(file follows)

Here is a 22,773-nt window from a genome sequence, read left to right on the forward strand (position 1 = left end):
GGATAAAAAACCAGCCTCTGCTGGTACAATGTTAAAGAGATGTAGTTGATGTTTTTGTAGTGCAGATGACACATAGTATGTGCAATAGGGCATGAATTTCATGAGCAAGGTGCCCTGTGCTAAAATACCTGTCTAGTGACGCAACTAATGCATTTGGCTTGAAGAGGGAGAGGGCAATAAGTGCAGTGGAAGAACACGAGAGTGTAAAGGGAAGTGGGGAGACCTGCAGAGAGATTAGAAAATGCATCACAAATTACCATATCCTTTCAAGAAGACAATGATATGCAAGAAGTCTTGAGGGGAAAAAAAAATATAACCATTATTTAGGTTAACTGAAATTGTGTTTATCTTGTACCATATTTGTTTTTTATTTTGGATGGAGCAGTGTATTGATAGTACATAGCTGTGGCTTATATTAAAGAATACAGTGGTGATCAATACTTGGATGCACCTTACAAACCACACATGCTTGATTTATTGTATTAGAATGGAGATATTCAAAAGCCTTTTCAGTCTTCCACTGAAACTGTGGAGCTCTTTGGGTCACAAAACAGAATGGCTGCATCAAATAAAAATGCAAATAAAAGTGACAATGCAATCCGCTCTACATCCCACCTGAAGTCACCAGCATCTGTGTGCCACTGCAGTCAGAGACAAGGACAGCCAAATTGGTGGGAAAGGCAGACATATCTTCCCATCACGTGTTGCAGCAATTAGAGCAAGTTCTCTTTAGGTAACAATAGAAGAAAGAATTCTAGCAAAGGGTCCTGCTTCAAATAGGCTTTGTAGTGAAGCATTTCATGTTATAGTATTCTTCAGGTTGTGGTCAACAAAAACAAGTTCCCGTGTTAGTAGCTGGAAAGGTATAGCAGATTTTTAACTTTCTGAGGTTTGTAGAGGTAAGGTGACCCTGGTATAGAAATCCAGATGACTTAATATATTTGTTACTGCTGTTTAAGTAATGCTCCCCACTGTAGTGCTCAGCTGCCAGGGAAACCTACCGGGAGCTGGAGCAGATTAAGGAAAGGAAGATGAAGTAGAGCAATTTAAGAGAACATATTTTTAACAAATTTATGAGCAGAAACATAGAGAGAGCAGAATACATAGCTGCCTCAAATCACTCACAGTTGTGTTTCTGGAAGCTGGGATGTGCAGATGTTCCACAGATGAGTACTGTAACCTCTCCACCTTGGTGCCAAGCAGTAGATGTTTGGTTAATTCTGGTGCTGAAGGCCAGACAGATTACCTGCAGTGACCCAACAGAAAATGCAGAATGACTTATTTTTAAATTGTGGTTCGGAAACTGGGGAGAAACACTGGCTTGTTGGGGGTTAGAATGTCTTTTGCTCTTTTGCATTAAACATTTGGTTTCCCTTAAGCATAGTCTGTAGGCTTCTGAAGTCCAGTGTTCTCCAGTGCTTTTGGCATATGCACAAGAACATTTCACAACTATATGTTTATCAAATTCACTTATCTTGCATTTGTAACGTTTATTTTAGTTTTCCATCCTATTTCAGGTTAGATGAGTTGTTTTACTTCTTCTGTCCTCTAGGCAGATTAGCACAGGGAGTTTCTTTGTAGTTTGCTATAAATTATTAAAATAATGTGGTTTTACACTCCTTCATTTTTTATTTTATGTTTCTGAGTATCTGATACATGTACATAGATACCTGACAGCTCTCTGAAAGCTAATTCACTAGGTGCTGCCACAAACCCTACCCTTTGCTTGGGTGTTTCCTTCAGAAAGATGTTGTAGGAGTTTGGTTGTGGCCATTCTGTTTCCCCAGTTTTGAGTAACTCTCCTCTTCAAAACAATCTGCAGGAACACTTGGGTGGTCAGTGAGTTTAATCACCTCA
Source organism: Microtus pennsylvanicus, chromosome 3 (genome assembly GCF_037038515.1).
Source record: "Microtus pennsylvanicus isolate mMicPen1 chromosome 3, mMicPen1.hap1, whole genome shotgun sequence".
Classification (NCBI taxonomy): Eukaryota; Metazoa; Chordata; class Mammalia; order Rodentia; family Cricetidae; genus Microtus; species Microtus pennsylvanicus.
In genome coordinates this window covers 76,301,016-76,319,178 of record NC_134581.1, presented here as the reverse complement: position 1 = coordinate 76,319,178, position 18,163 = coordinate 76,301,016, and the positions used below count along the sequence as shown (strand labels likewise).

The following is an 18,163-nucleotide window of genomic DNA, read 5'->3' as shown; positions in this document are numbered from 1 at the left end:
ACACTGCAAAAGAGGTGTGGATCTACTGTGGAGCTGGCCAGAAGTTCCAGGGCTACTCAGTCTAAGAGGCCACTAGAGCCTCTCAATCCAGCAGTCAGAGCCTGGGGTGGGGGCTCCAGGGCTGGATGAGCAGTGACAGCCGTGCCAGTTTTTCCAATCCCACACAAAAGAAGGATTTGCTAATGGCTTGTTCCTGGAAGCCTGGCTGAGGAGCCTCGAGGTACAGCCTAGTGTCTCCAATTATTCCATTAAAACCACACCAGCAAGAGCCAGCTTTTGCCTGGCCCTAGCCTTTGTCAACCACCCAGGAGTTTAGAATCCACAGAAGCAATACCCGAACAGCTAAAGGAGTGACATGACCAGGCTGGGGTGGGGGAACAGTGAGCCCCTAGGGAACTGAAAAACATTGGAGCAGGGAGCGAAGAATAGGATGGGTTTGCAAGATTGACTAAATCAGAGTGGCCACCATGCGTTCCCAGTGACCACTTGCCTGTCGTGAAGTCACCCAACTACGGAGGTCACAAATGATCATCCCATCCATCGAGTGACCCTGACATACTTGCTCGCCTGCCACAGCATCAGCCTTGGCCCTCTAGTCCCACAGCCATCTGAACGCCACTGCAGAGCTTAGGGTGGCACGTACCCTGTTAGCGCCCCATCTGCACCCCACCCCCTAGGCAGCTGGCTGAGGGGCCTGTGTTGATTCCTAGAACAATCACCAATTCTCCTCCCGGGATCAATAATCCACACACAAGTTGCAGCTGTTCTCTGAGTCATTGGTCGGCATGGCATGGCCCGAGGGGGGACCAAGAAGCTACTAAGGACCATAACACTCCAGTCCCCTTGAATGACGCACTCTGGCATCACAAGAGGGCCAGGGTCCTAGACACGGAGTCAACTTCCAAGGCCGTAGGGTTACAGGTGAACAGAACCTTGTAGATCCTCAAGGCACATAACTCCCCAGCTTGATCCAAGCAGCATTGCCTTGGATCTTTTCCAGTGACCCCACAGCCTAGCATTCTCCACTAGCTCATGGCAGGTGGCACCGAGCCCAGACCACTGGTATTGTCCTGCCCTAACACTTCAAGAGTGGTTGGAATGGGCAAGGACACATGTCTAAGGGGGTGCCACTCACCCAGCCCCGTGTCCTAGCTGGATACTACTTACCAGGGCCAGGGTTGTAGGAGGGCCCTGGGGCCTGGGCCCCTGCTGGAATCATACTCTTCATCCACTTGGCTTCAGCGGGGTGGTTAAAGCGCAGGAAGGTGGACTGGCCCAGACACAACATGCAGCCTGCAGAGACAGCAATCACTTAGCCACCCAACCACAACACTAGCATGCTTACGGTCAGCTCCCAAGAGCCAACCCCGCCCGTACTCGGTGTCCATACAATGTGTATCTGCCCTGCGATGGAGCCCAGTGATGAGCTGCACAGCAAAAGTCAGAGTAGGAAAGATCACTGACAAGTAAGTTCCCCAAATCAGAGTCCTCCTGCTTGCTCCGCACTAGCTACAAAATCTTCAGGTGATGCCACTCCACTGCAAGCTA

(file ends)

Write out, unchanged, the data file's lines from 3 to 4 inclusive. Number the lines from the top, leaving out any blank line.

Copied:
Source organism: Microtus pennsylvanicus, chromosome 3 (genome assembly GCF_037038515.1).
Source record: "Microtus pennsylvanicus isolate mMicPen1 chromosome 3, mMicPen1.hap1, whole genome shotgun sequence".